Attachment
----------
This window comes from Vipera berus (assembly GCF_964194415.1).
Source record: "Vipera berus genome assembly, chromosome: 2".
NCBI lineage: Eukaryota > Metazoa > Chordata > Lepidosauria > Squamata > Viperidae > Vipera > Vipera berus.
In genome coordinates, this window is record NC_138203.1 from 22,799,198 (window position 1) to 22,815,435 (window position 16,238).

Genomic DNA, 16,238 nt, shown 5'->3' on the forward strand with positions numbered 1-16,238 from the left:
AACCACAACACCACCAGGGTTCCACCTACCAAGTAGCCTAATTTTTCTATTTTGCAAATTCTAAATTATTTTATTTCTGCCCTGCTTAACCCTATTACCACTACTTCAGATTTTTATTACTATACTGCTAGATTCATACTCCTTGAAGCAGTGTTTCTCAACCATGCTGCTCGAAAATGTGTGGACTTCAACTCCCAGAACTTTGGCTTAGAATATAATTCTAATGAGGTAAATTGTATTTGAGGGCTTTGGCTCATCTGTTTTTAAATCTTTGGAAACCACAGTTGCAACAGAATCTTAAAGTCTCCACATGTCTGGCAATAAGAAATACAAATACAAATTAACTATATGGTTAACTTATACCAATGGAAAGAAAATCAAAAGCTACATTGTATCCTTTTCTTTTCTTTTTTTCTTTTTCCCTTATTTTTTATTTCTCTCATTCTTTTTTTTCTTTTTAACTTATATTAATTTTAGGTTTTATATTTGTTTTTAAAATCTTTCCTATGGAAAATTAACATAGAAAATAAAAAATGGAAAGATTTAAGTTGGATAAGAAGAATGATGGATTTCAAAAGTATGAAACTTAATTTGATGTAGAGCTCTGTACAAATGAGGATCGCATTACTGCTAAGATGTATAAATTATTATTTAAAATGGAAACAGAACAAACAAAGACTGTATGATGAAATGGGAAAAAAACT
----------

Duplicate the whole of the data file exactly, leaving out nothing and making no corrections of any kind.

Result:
This window comes from Vipera berus (assembly GCF_964194415.1).
Source record: "Vipera berus genome assembly, chromosome: 2".
NCBI lineage: Eukaryota > Metazoa > Chordata > Lepidosauria > Squamata > Viperidae > Vipera > Vipera berus.
In genome coordinates, this window is record NC_138203.1 from 22,799,198 (window position 1) to 22,815,435 (window position 16,238).

Genomic DNA, 16,238 nt, shown 5'->3' on the forward strand with positions numbered 1-16,238 from the left:
AACCACAACACCACCAGGGTTCCACCTACCAAGTAGCCTAATTTTTCTATTTTGCAAATTCTAAATTATTTTATTTCTGCCCTGCTTAACCCTATTACCACTACTTCAGATTTTTATTACTATACTGCTAGATTCATACTCCTTGAAGCAGTGTTTCTCAACCATGCTGCTCGAAAATGTGTGGACTTCAACTCCCAGAACTTTGGCTTAGAATATAATTCTAATGAGGTAAATTGTATTTGAGGGCTTTGGCTCATCTGTTTTTAAATCTTTGGAAACCACAGTTGCAACAGAATCTTAAAGTCTCCACATGTCTGGCAATAAGAAATACAAATACAAATTAACTATATGGTTAACTTATACCAATGGAAAGAAAATCAAAAGCTACATTGTATCCTTTTCTTTTCTTTTTTTCTTTTTCCCTTATTTTTTATTTCTCTCATTCTTTTTTTTCTTTTTAACTTATATTAATTTTAGGTTTTATATTTGTTTTTAAAATCTTTCCTATGGAAAATTAACATAGAAAATAAAAAATGGAAAGATTTAAGTTGGATAAGAAGAATGATGGATTTCAAAAGTATGAAACTTAATTTGATGTAGAGCTCTGTACAAATGAGGATCGCATTACTGCTAAGATGTATAAATTATTATTTAAAATGGAAACAGAACAAACAAAGACTGTATGATGAAATGGGAAAAAAACT